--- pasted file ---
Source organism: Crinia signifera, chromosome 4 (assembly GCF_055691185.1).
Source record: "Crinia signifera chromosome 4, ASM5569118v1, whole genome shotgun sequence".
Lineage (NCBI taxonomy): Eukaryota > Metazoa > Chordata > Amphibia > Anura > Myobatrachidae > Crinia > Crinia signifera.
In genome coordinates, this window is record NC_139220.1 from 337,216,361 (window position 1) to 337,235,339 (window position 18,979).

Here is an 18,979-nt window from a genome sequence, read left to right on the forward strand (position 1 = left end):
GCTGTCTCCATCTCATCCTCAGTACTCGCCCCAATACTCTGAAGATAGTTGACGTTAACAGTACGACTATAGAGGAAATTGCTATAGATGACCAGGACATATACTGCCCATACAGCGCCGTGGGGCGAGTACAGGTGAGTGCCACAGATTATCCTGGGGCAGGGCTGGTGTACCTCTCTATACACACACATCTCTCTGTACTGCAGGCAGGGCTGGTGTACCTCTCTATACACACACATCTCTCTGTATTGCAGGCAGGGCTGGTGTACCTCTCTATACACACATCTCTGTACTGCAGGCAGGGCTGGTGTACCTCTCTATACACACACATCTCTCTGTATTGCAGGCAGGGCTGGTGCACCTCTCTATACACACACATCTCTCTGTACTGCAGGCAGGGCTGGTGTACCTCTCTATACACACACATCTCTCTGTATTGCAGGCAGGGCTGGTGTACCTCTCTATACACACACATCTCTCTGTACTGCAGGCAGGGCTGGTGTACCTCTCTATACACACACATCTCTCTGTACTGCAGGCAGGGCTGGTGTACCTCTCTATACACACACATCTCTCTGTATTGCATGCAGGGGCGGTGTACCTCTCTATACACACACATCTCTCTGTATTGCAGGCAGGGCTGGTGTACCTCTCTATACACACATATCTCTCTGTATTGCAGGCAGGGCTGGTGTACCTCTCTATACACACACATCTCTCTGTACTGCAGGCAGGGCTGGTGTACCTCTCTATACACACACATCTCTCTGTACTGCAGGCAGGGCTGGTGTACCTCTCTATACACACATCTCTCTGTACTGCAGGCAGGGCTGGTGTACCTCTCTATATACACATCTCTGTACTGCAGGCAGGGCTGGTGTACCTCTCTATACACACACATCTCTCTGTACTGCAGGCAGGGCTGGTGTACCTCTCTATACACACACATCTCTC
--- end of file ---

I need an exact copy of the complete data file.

Source organism: Crinia signifera, chromosome 4 (assembly GCF_055691185.1).
Source record: "Crinia signifera chromosome 4, ASM5569118v1, whole genome shotgun sequence".
Lineage (NCBI taxonomy): Eukaryota > Metazoa > Chordata > Amphibia > Anura > Myobatrachidae > Crinia > Crinia signifera.
In genome coordinates, this window is record NC_139220.1 from 337,216,361 (window position 1) to 337,235,339 (window position 18,979).

Here is an 18,979-nt window from a genome sequence, read left to right on the forward strand (position 1 = left end):
GCTGTCTCCATCTCATCCTCAGTACTCGCCCCAATACTCTGAAGATAGTTGACGTTAACAGTACGACTATAGAGGAAATTGCTATAGATGACCAGGACATATACTGCCCATACAGCGCCGTGGGGCGAGTACAGGTGAGTGCCACAGATTATCCTGGGGCAGGGCTGGTGTACCTCTCTATACACACACATCTCTCTGTACTGCAGGCAGGGCTGGTGTACCTCTCTATACACACACATCTCTCTGTATTGCAGGCAGGGCTGGTGTACCTCTCTATACACACATCTCTGTACTGCAGGCAGGGCTGGTGTACCTCTCTATACACACACATCTCTCTGTATTGCAGGCAGGGCTGGTGCACCTCTCTATACACACACATCTCTCTGTACTGCAGGCAGGGCTGGTGTACCTCTCTATACACACACATCTCTCTGTATTGCAGGCAGGGCTGGTGTACCTCTCTATACACACACATCTCTCTGTACTGCAGGCAGGGCTGGTGTACCTCTCTATACACACACATCTCTCTGTACTGCAGGCAGGGCTGGTGTACCTCTCTATACACACACATCTCTCTGTATTGCATGCAGGGGCGGTGTACCTCTCTATACACACACATCTCTCTGTATTGCAGGCAGGGCTGGTGTACCTCTCTATACACACATATCTCTCTGTATTGCAGGCAGGGCTGGTGTACCTCTCTATACACACACATCTCTCTGTACTGCAGGCAGGGCTGGTGTACCTCTCTATACACACACATCTCTCTGTACTGCAGGCAGGGCTGGTGTACCTCTCTATACACACATCTCTCTGTACTGCAGGCAGGGCTGGTGTACCTCTCTATATACACATCTCTGTACTGCAGGCAGGGCTGGTGTACCTCTCTATACACACACATCTCTCTGTACTGCAGGCAGGGCTGGTGTACCTCTCTATACACACACATCTCTC